Letterman’s Replacement Meets the Press : Television: Conan O’Brien says ‘Late Night’ will take some chances, and he hopes it will appeal to younger viewers.


Encircled by about 40 photographers shouting “Co-nan! Co-nan! Look over here!” the new host of NBC’s “Late Night” show had his baptism by publicity on the 65th floor of NBC’s Rockefeller Center headquarters Monday.

Facing reporters for the first time since being named to succeed David Letterman last week, Conan O’Brien, 30-year-old comedy writer with virtually no on-air TV experience, joked about his status: “Relative unknown? Let’s have none of that. I am a complete unknown.”

Despite his modest demeanor, the red-haired, 6-foot-4 O’Brien, who was twice president of the Harvard Lampoon humor magazine in college, expressed hope that the new “Late Night” show will appeal to younger viewers and “be the kind of show my brothers would stay up to watch.”

He said that his personal sense of humor was “silly and performance-oriented” and added that he expects that the show will develop a company of performers to do comedy sketches.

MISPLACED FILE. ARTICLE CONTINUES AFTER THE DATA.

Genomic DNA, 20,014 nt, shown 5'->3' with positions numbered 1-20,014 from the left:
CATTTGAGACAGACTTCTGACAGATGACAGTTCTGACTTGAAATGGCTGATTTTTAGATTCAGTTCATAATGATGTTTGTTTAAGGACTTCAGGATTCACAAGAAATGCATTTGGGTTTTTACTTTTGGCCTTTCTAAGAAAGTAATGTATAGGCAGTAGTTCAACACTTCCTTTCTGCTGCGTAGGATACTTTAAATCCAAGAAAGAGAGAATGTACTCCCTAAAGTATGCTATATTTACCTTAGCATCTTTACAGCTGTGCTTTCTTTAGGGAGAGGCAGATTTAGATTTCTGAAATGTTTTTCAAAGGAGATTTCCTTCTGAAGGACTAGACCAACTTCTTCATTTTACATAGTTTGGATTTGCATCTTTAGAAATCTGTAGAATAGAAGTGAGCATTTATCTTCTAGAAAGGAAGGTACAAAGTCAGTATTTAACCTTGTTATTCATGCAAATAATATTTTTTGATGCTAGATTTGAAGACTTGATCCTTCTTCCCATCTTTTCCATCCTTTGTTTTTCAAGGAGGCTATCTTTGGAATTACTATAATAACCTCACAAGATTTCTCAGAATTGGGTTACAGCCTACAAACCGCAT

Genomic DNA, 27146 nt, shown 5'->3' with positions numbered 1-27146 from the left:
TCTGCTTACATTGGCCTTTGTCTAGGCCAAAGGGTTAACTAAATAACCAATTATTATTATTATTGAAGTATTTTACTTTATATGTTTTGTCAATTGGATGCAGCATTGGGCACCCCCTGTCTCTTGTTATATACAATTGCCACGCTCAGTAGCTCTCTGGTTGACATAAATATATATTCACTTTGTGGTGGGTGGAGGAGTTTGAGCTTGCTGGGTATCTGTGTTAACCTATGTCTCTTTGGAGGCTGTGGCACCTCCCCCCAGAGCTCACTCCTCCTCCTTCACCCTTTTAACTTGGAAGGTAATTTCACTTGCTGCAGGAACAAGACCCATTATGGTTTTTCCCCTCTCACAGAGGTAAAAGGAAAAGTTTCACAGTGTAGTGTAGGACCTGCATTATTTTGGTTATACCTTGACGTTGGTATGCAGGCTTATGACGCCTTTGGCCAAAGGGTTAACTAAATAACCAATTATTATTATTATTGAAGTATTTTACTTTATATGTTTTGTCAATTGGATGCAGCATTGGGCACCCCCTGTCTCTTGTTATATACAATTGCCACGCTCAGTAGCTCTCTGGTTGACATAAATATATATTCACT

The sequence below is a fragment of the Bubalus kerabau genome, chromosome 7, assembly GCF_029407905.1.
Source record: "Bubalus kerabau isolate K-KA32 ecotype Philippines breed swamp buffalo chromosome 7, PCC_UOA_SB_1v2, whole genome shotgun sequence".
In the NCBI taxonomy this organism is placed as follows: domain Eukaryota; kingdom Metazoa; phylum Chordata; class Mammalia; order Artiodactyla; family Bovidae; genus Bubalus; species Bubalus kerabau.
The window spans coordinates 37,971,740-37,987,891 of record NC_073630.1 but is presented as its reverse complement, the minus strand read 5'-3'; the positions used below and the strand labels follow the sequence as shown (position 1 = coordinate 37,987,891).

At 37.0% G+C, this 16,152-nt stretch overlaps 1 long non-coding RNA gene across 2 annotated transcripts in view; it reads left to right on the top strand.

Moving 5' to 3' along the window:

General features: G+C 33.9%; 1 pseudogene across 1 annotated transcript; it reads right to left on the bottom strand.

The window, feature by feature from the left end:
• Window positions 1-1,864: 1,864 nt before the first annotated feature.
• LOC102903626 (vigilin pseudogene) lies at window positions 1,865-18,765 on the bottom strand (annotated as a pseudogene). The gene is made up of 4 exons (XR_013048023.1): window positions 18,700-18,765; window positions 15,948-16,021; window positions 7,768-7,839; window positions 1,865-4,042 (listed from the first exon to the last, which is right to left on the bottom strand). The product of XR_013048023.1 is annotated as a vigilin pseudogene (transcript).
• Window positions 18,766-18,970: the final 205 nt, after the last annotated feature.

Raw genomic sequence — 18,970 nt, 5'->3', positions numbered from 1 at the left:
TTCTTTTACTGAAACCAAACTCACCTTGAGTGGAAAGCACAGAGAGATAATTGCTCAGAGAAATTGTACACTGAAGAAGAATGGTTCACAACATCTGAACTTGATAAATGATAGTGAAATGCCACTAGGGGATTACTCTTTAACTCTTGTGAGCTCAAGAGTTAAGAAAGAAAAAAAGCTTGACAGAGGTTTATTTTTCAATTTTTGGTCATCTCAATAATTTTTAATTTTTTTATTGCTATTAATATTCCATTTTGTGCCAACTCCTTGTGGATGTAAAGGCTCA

He said he expects to interview guests and will likely do some kind of opening humorous piece, although he did not know whether it would be a traditional monologue.

“We can’t generate all original material five nights a week, and this isn’t going to be some weird new kind of talk show where I’m painted blue and the guests are underwater and asking me questions,” O’Brien said. “But I hope that we will be able to take a few chances and try some new things, although I can’t be really much more specific than that--I just got this job a week ago.”


The new “Late Night” show will premiere in August on NBC. It will be produced by Lorne Michaels, executive producer of “Saturday Night Live.” Letterman departs June 25 for CBS, where he will begin hosting a weeknight program at 11:35 p.m. on Aug. 23.

O’Brien, who was working as a writer-producer on “The Simpsons” when he was chosen for the NBC job, previously had been a sketch writer on “Saturday Night Live” for five years.

O’Brien was the first choice of Michaels, who told NBC executives that he could be a new generation of talk-show host. But the job was offered first to Garry Shandling, who turned it down.

Asked whether he minded not being NBC’s first choice, O’Brien joked, “First choice? I barely beat out (actor) Norman Fell. I wasn’t reading the papers (regarding Shandling) and saying, ‘What does he have that I don’t have?’ He’s a well-known, experienced talk-show host.”

The press conference was part of a media blitz that NBC has planned for this week regarding its newest would-be star. O’Brien is scheduled to appear today on both NBC’s “Today” show and “Late Night With David Letterman,” and on Wednesday will be interviewed by Tom Snyder for his program on the CNBC cable channel.